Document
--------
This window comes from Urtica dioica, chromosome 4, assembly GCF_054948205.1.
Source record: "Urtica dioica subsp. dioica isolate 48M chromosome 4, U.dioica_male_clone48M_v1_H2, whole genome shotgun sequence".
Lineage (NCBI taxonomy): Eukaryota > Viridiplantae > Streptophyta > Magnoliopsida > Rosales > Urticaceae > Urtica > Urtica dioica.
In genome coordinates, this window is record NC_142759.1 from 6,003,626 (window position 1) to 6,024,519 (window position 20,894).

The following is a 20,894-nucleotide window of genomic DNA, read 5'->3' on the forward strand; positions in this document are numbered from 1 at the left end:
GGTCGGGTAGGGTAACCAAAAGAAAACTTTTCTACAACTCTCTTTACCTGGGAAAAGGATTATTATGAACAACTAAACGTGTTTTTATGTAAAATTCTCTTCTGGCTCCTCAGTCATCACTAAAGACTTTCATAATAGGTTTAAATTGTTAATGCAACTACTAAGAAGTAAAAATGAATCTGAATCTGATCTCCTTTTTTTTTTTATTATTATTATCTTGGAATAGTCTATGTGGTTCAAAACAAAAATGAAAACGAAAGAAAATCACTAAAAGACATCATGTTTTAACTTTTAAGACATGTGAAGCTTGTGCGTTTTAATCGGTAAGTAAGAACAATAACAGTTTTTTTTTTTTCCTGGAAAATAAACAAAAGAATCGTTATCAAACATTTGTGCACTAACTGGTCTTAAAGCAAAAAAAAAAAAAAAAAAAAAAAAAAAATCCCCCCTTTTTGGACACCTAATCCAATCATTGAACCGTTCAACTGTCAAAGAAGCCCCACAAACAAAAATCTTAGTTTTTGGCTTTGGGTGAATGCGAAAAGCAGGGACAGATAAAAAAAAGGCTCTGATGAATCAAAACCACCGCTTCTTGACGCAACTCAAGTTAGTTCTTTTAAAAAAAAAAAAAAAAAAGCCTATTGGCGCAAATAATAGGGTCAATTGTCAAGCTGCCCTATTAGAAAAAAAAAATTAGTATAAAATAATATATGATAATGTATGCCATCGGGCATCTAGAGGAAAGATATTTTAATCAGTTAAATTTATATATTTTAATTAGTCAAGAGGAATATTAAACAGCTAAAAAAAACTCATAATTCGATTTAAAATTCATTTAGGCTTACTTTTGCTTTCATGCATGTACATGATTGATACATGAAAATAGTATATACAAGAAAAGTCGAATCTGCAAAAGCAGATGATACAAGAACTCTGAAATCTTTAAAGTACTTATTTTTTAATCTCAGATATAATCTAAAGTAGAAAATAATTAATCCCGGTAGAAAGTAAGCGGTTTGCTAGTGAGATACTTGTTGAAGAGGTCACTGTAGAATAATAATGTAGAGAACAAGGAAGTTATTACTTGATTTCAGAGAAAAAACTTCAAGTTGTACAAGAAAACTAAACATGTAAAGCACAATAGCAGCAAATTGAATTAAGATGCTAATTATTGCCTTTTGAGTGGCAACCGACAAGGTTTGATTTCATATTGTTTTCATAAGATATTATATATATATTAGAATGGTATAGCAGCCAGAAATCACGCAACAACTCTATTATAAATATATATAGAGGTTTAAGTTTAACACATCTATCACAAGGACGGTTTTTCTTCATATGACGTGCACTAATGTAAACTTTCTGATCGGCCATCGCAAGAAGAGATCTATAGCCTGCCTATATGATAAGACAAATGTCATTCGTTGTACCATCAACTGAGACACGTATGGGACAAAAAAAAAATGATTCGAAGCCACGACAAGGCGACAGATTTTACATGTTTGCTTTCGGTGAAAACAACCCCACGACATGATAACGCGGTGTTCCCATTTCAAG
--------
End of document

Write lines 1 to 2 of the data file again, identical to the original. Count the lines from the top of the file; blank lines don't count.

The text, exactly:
This window comes from Urtica dioica, chromosome 4, assembly GCF_054948205.1.
Source record: "Urtica dioica subsp. dioica isolate 48M chromosome 4, U.dioica_male_clone48M_v1_H2, whole genome shotgun sequence".